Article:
The rest of the Daimler is pure Mk2, which means loads of leathered luxury (nicer seats than the Jag) and fair space for a full-sized family. In fact, the slimmer seats found in the Daimler give it ever so slightly superior rear leg and knee room. At the front, the deletion of the big transmission tunnel (not needed for the compact V8) means usefully more leg room. What did the press say at the time? Well although generally complimenting the Daimler for its sweetness and smoothness nobody ever said that they’d have one over a Jaguar for the same money…

Improvements

The Jaguar won the first ever European Touring Car Championship back in 1963 and is still a popular campaigner on the tracks. There’s fair scope for what you can do to make a Daimler more suited to modern roads as a result. If the suspension and brakes are shot, then poly bushing, together with new dampers from Koni, Spax or Gaz is the way to go, while a donor 420 (S-Type) should be robbed of its superior three-pot brake callipers (or go to Classic Spares and buy straight fit modded ones at £450).

The V8 kicks out 140bhp, although during development an experimental engine equipped with eight Amal motorcycle carbs helped hoist it up to 200bhp! As it’s a traditional ohv design, subtle gas-flowing and better breathing will release more go although for a real woof in sheep’s clothing consider fitting the bigger 4.5 V8 as found in the bigger Daimlers. Yielding 220bhp Jag tried out this engine in development MkXs and the big cat really flew – as good as the V12! The V8 isn’t as prone to overheating like the XK straight six but an uprated radiator, together with an electric cooling fan, are worthy mods anyway.

Prices

Traditionally the car always lagged behind the more fashionable Jaguar by around a third. And while this is generally still the case top examples are now selling for big money – up to £50k, it’s been mooted! That is the exception because as rule rough ones can cost not much more than a couple of grand with decent examples under the 10K mark. Unless it’s something really special, even the very best cars should still leave change out of £20,000, which is much less than an equivalent Jaguar Mk2, which has seen prices stagnate of late anyway.

What To Look For

  • It seems that the Daimler attracts a different type of buyer to the Mk2. The cars seem to be kept in better condition and, according to the owners’ club, there are a lot of one or two-owner cars out there.
  • Essentially the V8 2.5 suffers the same woes as the Mk2 it is based upon. The good news is that, like the Mk2, there’s a raft of Jag/Daimler specialists and experts to help with service and renovation and parts are as plentiful – even for that V8 engine.
  • Naturally rust is the biggest problem. As with the Mk2 the main areas for rot are the chassis box sections, front cross-member (particularly at its ‘crow’s feet’ which are welded to the valance and cross-member), inner sills, floorpan, outer sills, door bottoms, wings and the car’s ‘snout’ which rots badly around the fog lamp region.
  • z At the rear check the floor (including the boot) rear axle and leaf spring hangers. Check the doors for alignment and the panel gaps. A small magnet is invaluable for detecting crafty fibreglass repairs.
  • That sugar-sweet of a V8 is long-lasting if serviced properly. Lowly oil pressure (you need to see in the region of 40psi if good), general decay and hot running due to corroding alloy waterways can occur, so check. The good news though is that the V8 can run on unleaded it is claimed, although tougher exhaust values are still advised if the heads ever need to come off. As it’s a simple ohv design, the engine is less complex to work on than the XK engine.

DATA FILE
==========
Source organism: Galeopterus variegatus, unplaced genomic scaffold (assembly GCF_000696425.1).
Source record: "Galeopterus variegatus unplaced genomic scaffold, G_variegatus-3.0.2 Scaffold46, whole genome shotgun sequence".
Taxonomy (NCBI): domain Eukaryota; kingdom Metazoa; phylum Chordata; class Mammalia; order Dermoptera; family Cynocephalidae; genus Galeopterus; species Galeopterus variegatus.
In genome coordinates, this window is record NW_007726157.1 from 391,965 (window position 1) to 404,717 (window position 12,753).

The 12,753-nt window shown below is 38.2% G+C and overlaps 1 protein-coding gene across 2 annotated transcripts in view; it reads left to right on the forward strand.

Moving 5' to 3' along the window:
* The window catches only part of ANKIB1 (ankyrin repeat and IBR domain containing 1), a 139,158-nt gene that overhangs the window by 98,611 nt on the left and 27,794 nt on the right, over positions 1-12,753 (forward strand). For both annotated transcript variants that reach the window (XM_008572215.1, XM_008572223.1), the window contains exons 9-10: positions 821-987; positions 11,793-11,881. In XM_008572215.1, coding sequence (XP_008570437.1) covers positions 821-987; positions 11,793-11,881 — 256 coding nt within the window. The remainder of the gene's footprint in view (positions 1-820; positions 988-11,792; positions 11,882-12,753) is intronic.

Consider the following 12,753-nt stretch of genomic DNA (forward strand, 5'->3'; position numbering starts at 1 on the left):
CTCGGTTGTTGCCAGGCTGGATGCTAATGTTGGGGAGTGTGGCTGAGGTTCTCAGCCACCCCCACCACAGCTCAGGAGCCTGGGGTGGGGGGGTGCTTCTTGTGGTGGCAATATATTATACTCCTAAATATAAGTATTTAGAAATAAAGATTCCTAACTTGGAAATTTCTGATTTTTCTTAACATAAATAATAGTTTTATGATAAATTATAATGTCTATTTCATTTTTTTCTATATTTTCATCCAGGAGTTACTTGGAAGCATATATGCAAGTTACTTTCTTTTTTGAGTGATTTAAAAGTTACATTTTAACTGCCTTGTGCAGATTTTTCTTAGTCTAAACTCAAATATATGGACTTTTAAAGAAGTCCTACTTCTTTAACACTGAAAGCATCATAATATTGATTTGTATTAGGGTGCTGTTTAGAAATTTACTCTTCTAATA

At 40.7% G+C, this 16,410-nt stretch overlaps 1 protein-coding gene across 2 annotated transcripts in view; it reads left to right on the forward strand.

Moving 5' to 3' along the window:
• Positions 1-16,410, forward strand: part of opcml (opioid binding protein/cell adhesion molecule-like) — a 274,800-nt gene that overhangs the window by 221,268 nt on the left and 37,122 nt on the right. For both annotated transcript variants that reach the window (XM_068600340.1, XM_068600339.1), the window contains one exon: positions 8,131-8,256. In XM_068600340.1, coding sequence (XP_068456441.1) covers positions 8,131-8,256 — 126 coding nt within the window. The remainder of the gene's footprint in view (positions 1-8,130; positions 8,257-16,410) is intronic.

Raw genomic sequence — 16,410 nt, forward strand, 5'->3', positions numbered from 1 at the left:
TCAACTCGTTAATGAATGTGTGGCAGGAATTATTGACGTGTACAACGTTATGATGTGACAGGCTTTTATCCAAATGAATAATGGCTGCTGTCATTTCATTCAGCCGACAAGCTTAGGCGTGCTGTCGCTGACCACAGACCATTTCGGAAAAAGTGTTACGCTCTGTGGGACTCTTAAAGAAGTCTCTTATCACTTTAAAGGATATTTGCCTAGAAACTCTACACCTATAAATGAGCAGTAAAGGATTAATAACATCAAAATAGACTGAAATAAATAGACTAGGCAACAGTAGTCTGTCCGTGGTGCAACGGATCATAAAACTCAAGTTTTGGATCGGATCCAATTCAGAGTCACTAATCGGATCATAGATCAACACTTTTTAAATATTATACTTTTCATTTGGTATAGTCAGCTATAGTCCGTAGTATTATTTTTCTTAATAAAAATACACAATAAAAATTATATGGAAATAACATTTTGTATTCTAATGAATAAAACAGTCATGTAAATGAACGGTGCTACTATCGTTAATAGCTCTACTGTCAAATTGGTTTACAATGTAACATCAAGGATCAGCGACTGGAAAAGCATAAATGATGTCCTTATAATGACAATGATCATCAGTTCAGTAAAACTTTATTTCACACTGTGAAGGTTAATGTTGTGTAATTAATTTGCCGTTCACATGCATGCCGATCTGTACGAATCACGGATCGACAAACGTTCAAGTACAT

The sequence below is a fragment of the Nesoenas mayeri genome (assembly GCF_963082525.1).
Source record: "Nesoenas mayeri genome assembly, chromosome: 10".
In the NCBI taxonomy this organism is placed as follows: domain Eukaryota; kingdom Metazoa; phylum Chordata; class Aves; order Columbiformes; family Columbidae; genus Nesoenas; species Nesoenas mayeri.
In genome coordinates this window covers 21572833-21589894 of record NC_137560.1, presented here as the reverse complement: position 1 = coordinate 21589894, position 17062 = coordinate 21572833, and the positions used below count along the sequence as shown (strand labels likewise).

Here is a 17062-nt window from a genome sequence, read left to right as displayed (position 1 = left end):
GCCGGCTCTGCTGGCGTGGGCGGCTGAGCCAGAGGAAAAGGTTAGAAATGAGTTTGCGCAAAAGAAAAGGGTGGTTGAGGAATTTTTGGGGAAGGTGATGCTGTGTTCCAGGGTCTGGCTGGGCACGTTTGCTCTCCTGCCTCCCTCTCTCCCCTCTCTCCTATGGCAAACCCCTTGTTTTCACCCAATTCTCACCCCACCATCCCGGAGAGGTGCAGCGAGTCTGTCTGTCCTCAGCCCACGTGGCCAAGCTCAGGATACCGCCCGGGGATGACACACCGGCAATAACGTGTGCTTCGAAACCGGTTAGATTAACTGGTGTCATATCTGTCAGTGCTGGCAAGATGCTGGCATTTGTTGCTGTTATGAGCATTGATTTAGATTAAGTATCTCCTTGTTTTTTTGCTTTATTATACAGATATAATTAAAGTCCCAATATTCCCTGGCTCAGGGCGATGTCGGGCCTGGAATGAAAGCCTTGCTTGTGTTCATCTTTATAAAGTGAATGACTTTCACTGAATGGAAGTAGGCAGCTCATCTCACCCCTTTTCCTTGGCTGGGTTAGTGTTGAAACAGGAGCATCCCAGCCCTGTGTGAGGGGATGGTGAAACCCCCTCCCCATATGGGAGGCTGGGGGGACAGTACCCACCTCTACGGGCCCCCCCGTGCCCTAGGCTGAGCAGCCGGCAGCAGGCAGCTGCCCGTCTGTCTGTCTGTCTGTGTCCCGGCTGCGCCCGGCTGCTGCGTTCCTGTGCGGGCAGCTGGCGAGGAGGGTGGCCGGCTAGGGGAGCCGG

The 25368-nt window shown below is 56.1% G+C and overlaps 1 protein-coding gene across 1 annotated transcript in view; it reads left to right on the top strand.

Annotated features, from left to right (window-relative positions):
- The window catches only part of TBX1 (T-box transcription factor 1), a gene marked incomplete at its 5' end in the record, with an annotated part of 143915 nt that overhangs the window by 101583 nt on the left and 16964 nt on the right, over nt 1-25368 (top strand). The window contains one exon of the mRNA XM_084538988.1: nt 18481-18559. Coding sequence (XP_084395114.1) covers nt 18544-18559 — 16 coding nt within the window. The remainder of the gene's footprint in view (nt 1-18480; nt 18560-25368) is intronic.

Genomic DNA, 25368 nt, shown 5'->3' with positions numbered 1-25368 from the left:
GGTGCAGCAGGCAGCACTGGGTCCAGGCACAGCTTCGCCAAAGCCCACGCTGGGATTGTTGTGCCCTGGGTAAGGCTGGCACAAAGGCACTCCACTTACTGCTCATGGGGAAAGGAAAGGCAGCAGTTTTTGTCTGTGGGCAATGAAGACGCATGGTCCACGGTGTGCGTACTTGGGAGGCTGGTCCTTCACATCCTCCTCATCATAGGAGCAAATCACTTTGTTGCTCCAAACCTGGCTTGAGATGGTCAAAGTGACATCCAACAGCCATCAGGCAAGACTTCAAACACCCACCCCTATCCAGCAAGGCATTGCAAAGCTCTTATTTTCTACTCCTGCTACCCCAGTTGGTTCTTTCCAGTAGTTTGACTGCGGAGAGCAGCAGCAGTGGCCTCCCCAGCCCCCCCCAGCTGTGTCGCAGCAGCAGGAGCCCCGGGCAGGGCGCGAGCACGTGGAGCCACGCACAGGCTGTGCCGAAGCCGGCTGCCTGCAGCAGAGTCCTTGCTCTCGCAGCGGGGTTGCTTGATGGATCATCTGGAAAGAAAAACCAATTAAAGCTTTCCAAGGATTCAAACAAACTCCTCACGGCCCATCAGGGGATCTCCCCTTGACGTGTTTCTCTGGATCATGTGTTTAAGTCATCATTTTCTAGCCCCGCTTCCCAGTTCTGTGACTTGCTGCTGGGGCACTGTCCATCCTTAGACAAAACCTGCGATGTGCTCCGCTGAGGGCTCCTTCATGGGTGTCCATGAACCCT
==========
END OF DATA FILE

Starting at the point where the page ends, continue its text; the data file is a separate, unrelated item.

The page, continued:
• The ignition system comprises of a centrally mounted distributor with two sets of c.b. points. They are readily available and setting the pair up isn’t difficult, but many owners take the sensible step of replacing the system with a ‘points-less’ ignition system.
  • Unlike the V8250 sports car, the saloon uses all Jaguar transmissions. The fourspeed with overdrive (introduced in 1967) is characteristically heavy and slow to use. Watch for weak synchro and noise. Clutch replacements are a major job like the Mk2 and beyond the realms of many DIYers.
  • Incidentally, although initial take up of the manual transmission option was minimal, now it is reckoned that they may be more of them around as classic enthusiasts swapped the auto for a stick-shift to make more of the usable performance.
  • The three-speed auto box is a lazy affair but beautifully smooth and long-lived. Inspect the fluid: it should be clean and not smell ‘burnt’. If it does then it suggests wear.
  • Springs and dampers differ to the Mk2 due to the lighter alloy engine (ensure the correct replacement have been used). See that the car sits straight and true; a nose up stance suggest Mk2 springs may have been used.
  • Like the Mk2, a mix of either steel rims with hub caps or wire wheels may be used. Check the latter for broken/lose spindles. A fully refurbished wire rim costs over £200 a go; Classy Daimler badged hubcaps (and the special wire wheel spinners) are much rarer finds than the Jag’s.
  • Most spare part prices mirror that of the Mk2 so reckon on £300 for a new exhaust, £30 per brake disc (£75 for the corresponding caliper) and little more than a fiver for new lower wishbone bushes.

Three Of A Kind

Rover P5
Rover P5
Popular with PMs, MPs and industry big wigs in their day, the Rover P5B (V8) is as good as any Mk2 in many areas plus a lot roomier. V8 most fancied but older ‘six’ is even smoother and cheaper. P5s rot like mad and parts supply isn’t as good as Jaguar/Daimler.
Daimler Sovereign
Daimler Sovereign
The poshest of the S-Types is the classiest and even more for suited for cruising thanks to E-type rear suspension and the lustier 4.2 engine. It’s a better handler with a smoother rider, too but like the ‘2.5’ lacks the charisma of the Jaguar. You may love it however.
Austin Princess 4-Litre R
Austin Princess 4-Litre R
Essentially it’s a big Austin Westminster with a Rolls- Royce engine and full Vanden Plas luxury. Even with optional electric damping it’s built more for easy cruising. On sale from 1964-68, over 6500 were made but most have rotted away or been banger raced…

Verdict

Don’t discard the Daimler when hunting for a classic cat. The Daimler V8 is every bit as good as a proper Mk2 – perhaps even better if you value cruising rather than caning it. Unless you hanker for the top 3.8, the Daimler’s more than adequate 140bhp has ample pace and is considerably superior to the 2.4 for the same money. Add the Daimler’s rarity and resultant exclusivity over the Jag but with cheaper prices (and so better value), isn’t it time that you forgot your prejudices and opted for the smoothest and most sensible ‘Coventry Cat’ of them all?



User Comments

This review has 0 comments - Be the first!

Leave a comment

Keep it polite and on topic. Your email address will not be published. Please do not advertise products, all posts of this nature will be removed. We do not stock or supply any of these products, we independently review these products.

Latest Issue Cover - Click here to subscribe

Subscribe to Classic Motoring Magazine and save over 25%

Subscribe